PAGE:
by Matt Fagerholm
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It’s difficult to imagine an awards season without Clint Eastwood. Ever since 2003’s Mystic River, he’s released all of his directorial efforts during the last months of the year. Sometimes his films deserve to be contenders (Million Dollar Baby, Letters From Iwo Jima), and sometimes they don’t. Invictus is Eastwood’s most unimaginative Oscar bait yet. Morgan Freeman is the perfect actor to play Nelson Mandela…too perfect, in fact. There must be countless great actors, unknown to mainstream moviegoers, who could’ve knocked this role out of the park. Freeman is certainly one of our great actors, but he’s played this type of wise, contemplative, larger-than-life role so often that it’s become a cliche. When he played God in Bruce Almighty, the casting seemed inevitable. That may be why Mandela couldn’t think of any actor to play himself onscreen, other than Freeman.
Everything about Invictus feels too safe, too calculated, too polished for prestige. It follows President Mandela during his initial five years out of prison, as he serves his first term in office while working to unite the people of South Africa. The film doesn’t bother to explain “apartheid” to younger viewers, opting for Mandela’s philosophy that “the past is the past.” There’s not much racial tension onscreen, except for the droll awkwardness between Mandela’s black and white bodyguards. Eastwood settles into the familiar structure of an inspirational sports movie, as Mandela gets the entire nation to rally behind the Springbok rugby team, which stood (for many citizens) as a reminder of their recent bloody past. This theme of unity is the most powerful (and resonant) aspect of the picture, yet it is troubling that so many films set in devastated parts of the world rely on a game to make them uplifting (Slumdog Millionaire is another example).
Freeman’s performance is witty and nicely subdued, though he never really disappears into the character (his lip posturing and hair style are all too obvious). Equally distracting is the fake nose on Matt Damon, who plays Springbok captain Francois Pienaar. I knew nothing about rugby going in to the film, and I knew even less coming out. According to the film’s incoherent rugby scenes, the sport looks like a mix of football, soccer, cheerleading and a game of hot potato. The last act is entirely devoted to the 1995 Rugby World Cup championship game, where Eastwood relies far too heavily on slow motion and reaction shots to build suspense. There’s also two jarringly unnecessary songs by the South Africa vocal group Overtone, which seem to be in the film for no purpose other than to provide filler for the Best Song category.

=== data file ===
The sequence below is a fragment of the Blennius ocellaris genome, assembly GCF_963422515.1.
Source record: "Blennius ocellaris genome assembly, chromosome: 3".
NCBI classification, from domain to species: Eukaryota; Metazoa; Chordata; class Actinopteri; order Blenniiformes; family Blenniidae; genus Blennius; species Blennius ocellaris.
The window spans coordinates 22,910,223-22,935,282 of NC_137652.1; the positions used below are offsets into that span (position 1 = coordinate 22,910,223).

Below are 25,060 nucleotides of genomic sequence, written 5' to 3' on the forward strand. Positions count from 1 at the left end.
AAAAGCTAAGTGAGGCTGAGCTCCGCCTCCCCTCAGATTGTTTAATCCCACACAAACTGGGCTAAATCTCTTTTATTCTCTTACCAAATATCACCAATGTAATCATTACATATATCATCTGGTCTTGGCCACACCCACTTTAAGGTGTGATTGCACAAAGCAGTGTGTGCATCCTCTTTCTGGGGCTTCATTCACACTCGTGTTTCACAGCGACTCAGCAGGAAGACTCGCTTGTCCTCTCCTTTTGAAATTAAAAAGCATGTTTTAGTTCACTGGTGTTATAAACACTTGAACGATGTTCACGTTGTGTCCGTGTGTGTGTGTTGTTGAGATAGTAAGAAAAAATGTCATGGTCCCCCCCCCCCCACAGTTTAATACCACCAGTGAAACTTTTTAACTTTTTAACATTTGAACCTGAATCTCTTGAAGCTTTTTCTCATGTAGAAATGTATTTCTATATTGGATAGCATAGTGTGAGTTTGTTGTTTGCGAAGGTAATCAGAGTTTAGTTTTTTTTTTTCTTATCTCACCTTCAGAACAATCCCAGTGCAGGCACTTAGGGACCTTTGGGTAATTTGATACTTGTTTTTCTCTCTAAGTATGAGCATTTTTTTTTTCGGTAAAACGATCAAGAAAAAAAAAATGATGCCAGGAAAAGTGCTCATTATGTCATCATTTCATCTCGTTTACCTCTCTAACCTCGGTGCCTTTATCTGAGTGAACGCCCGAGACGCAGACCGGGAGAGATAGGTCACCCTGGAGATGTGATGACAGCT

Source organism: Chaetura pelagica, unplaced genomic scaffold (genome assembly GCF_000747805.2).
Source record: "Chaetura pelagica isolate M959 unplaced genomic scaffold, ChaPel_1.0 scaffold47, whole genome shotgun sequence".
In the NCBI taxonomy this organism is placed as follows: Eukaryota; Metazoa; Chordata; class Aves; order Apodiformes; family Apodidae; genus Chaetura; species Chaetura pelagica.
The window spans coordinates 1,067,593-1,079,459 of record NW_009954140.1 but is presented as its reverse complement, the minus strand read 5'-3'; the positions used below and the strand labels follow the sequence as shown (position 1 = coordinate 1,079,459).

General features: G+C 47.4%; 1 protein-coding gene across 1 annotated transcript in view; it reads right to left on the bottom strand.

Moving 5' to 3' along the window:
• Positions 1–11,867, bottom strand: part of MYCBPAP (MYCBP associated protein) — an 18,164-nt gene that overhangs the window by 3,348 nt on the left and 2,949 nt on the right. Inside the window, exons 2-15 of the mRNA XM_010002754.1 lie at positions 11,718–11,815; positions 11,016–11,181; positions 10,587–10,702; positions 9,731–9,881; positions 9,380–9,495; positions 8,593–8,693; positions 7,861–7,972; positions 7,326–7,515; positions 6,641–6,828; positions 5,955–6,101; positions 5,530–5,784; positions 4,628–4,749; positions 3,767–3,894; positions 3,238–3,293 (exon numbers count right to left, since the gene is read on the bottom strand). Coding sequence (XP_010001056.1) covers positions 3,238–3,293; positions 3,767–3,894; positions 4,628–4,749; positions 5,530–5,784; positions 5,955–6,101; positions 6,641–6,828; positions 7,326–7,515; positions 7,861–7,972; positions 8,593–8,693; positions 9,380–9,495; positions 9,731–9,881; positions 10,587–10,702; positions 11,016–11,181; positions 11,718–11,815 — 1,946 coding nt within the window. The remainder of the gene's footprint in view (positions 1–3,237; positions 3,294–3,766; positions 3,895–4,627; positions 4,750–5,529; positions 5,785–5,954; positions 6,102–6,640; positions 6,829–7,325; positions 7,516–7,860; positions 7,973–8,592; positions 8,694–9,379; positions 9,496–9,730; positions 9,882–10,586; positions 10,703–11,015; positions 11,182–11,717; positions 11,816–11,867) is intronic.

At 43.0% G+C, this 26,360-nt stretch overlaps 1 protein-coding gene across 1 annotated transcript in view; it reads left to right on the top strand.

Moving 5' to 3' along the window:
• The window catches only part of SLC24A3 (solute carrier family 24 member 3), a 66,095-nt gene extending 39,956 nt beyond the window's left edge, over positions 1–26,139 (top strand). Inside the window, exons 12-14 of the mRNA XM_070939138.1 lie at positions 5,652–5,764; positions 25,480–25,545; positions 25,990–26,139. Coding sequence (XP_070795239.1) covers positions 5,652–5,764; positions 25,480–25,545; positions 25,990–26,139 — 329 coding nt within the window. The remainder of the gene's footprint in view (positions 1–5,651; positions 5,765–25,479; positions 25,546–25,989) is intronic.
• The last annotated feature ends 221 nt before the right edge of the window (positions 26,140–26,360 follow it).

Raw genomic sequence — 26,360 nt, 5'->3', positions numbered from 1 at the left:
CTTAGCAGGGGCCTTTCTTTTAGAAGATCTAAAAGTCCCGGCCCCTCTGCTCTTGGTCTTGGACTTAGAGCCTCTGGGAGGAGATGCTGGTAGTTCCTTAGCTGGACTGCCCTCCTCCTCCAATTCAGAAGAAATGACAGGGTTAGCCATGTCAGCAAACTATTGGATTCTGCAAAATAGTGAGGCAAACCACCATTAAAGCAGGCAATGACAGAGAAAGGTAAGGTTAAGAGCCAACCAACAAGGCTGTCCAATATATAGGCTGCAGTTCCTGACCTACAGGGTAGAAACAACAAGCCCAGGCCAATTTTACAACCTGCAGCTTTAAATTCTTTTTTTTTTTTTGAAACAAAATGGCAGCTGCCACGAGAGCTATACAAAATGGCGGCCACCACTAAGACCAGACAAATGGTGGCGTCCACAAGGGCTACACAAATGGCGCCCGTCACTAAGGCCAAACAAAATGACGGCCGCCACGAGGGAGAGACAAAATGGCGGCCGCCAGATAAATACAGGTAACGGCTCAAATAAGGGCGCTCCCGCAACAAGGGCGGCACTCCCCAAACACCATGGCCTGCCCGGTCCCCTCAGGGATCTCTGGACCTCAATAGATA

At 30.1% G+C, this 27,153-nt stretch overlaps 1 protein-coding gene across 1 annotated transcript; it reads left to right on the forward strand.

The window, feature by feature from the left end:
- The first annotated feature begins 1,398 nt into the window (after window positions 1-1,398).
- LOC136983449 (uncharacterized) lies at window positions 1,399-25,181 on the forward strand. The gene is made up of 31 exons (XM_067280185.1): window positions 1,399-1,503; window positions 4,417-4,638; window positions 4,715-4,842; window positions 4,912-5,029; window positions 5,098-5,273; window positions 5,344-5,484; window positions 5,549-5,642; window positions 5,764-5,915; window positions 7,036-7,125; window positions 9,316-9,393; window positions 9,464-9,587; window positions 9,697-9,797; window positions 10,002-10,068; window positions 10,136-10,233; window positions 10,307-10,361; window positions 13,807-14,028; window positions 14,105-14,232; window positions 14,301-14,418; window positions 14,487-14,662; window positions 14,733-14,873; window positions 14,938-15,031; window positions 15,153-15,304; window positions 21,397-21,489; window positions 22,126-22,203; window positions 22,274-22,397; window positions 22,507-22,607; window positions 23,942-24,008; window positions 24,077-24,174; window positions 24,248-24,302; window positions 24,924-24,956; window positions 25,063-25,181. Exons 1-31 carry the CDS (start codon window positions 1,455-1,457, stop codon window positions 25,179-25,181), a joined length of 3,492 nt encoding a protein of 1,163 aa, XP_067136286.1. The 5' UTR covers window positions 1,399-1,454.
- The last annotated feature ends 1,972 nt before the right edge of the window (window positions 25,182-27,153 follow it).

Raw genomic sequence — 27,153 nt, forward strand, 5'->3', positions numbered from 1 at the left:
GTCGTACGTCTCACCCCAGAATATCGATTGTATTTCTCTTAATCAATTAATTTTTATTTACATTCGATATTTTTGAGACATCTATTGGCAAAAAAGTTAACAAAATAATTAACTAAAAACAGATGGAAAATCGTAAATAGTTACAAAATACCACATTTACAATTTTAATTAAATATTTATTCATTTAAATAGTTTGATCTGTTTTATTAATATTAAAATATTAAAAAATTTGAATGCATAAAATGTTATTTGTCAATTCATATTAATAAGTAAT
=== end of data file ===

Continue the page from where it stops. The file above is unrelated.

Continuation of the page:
That all being said, Invictus does offer an intriguing glimpse into Mandela’s political strategies, as he risks alienating his base in order to achieve unity (drawing some provocative parallels to Obama in the process). The film is named after a poem written by William Ernest Henley, which Mandela had written on a scrap of paper during his twenty-seven year incarceration. There’s a quietly moving moment when Pienaar visits Mandela’s former cell, as Freeman recites the poem, reminding us that he is still one of the few living actors capable of evoking the depths of the human soul. Nelson Mandela’s extraordinary life is clearly an ideal subject to tackle on film, and Invictus functions as an agreeable starting point. Now it’s time for the Mandela biopic that doesn’t rely on big names or the “big game” to get butts in the seats. That one might even be Oscar-worthy.
Matt Fagerholm Matt Fagerholm is a freelance writer, film enthusiast and critic in Chicago.
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